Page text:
I stopped worrying so much about family meals when we started hsing. My husband works from home much of the time too. We have so much time together that I don’t think it is that big of a deal if there are nights where the kids eat early and we eat later. When they were in school family meals and the need to make them happen and be some sort of always happy quality time was kind of stressful. They happen more naturally now, especially lunch. And with evening activities, especially for my older daughter we often can’t manage an evening meal together without eating way too late for my younger daughter.

    I agree that the structure of school is causing the health problems you describe. And we continue to look to schools to solve them or doctors or, sadly, pharmaceutical manufacturers.

    • Karen M
      Karen M says:

      Yes! I’m so happy to see that someone else does this. We rarely eat a meal together as a family but seeing as we all spend the day together (my husband also works from home), I just don’t see it as a problem. We let our two boys who are 11 and 8 set their own sleeping and eating schedules most of the time. Breakfast and lunch are mostly help yourself when you’re hungry and the boys like to have their supper a lot earlier than my husband and I do and don’t usually like what we’re having anyway. I try to have us all sit down for a formal dinner together on Sundays but that’s mostly about keeping their table manners up to scratch.

  2. Mark Kenski
    Mark Kenski says:

    Your link from Christopher Peterson points out that eating meals together is correlated with better mental health. So it may just be that healthier families eat meals together more. Because they do everything together more. That is the message I get, and it fits with my experience and observations.

    So family meals are great but are not a fix for not spending time really together: talking with one another, and importantly–listening to one another. This is supposed to be *why* we work so hard the rest of the time, right? If you are skimping on this, honestly, you have no-one to blame but yourself.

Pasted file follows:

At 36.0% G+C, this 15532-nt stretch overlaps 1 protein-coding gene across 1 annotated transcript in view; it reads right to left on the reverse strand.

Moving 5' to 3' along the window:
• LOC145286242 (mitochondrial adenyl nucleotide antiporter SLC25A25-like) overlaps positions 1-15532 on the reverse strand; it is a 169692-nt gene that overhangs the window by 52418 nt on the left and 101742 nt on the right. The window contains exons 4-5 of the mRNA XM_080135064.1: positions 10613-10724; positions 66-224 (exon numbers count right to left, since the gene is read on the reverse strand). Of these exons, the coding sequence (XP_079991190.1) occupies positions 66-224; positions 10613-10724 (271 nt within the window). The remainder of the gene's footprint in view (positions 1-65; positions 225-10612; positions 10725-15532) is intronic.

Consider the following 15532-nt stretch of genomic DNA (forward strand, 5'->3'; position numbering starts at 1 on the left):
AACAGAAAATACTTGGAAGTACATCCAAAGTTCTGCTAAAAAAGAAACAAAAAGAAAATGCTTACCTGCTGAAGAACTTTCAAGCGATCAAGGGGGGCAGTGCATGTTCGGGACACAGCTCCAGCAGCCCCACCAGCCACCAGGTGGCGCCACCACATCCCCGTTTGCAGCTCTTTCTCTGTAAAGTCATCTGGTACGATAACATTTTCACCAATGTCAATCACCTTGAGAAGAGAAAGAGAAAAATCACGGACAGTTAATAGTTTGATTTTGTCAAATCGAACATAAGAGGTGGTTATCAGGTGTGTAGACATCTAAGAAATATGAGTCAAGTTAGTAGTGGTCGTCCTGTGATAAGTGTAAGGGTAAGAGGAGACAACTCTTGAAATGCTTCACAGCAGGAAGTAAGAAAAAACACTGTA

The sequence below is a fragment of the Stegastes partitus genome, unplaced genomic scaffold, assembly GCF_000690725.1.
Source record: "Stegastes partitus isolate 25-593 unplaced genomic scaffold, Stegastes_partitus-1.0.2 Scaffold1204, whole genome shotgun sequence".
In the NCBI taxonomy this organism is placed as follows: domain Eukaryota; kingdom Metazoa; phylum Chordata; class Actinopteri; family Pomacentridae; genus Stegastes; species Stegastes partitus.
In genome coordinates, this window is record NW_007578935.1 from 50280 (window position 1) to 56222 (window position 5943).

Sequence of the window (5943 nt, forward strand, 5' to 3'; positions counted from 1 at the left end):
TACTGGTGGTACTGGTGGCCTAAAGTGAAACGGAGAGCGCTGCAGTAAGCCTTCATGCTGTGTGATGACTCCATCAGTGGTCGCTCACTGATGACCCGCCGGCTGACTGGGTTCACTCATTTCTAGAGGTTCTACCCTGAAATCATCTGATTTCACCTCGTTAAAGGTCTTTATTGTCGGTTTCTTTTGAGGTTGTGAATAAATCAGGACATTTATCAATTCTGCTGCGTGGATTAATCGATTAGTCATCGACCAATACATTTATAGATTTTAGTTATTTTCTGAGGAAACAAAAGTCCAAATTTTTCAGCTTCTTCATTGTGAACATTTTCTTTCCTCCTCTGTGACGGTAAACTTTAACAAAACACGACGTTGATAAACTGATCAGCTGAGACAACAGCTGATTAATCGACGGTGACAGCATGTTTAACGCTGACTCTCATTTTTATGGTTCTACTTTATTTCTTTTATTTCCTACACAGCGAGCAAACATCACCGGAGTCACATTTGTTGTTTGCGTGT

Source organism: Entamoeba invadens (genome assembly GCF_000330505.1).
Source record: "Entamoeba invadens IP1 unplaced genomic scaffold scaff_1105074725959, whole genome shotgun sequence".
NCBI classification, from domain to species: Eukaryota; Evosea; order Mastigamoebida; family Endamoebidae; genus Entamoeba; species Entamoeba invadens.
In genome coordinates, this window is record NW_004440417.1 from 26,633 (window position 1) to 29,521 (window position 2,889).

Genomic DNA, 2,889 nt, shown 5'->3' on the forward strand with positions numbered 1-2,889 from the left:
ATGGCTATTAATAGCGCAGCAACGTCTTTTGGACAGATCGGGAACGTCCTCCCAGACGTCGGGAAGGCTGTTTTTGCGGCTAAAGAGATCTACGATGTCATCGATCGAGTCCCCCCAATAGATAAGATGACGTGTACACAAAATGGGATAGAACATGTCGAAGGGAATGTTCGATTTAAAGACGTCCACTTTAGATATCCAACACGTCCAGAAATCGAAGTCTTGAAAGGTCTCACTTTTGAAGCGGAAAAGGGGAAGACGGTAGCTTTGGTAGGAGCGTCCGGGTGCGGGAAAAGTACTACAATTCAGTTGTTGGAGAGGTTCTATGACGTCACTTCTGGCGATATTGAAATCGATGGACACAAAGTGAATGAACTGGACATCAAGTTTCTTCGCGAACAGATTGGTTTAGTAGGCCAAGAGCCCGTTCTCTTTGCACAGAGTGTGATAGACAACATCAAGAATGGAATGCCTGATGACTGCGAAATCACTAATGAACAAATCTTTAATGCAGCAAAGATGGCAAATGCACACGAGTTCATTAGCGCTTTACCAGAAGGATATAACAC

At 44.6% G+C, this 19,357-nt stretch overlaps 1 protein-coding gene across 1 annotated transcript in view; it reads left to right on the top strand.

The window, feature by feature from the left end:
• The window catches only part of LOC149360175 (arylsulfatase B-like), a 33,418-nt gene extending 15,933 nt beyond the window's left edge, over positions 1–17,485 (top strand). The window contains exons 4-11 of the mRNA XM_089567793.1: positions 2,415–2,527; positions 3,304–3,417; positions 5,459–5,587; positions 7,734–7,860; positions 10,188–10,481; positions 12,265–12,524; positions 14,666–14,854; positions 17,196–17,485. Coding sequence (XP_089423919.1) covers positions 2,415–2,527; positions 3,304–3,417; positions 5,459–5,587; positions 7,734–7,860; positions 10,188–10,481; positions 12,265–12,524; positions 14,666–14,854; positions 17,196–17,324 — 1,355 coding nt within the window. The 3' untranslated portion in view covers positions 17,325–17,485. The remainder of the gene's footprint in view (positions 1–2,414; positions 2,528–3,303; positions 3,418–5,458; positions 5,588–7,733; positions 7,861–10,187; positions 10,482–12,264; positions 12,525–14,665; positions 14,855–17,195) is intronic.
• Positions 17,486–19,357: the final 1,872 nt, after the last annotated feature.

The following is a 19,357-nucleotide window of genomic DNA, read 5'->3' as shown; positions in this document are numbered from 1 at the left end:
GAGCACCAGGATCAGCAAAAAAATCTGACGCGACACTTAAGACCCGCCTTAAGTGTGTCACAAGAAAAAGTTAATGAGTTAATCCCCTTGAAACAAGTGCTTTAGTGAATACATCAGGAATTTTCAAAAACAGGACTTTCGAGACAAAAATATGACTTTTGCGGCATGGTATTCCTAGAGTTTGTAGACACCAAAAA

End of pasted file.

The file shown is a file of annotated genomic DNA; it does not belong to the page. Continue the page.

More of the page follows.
If your child is depressed or having problems of any kind, they are not likely to take advantage of a short hyped-up quality time event to bring that to a parent’s attention. It’s special time; the child knows that and is more likely to try and protect that time by pretending everything is fine. So the contact remains hollow, a pretense of quality.

    By spending quantity time together, quality emerges naturally. A child has freedom to relax and will reveal (often nonverbally) information about their life and feelings the parent can follow up on. In order to parenting to be effective, parents and their children need to know each other very well. That takes time, no getting around that.

    Penelope, I know you do not have a tv in your house. We have one, but it does not get much use. It is not connected to cable, it is just for occasional netflix shows we all enjoy. The point is, if you eat meals with entertainment, the family will get a lot more out of that if it is viewed as an opportunity to talk as much as watch. Liberal use of the pause button is the best way to turn a numbing and stupefying influence into a source of material to have conversations about.

    • karelys
      karelys says:

      What I gathered from the article was that he was proposing we redeem time by doing things together that we already do, like eating.

      I tried that with friends, it’s a little different because of schedules but I’d like to give it another try. On friday nights we get together for dinner. Everyone eats, might as well do it together.

      I think that once we’re grown up we know that if there are 30 minutes in the day to connect with our spouse or friend we make the best of it. But children are still learning how to do that so they need more time to unwind their emotions, questions, etc. So more time leads to more quality with children whereas it doesn’t have to be that way with adults always.

      I use netflix for Ted talks and that kind of thing. It’s actually pretty fun as new parents (who the thought of just getting out of the house is exhausting) to learn something new, pause, talk, continue, pause, talk. And cheap, of course! :)

  3. Cathy
    Cathy says:

    I think that the biggest health risk caused by school, for many kids, is the stress of constant evaluation, the incessant ranking and comparing of kids, and the higher and higher stakes of these evaluations at younger and younger ages.

  4. Robyn
    Robyn says:

    Penelope, have you read “The Secrets of Happy Families”? I read it yesterday and one section was about meal time. Basically saying that it wasn’t so much the meal itself as the quality of conversation and taking time to be together in a fast paced world. Good book overall!

    I always wonder about the number of ADHD diagnosis as well. My six year old son is a ball of energy. He’s always on the move and we break up homeschool into small chunks of time to help him focus. I can’t imagine him sitting in a desk all day! To me, that’s just part of being a kid.

  5. Mindy
    Mindy says:

    I keep hearing about people who question homeschooled kids to see if they are really learning. But at the same time my husband keeps reading research about the benefits of homeschooling. Your post is great and goes right along with it! So glad that there are people out there that realize family dinners and quality time is still important!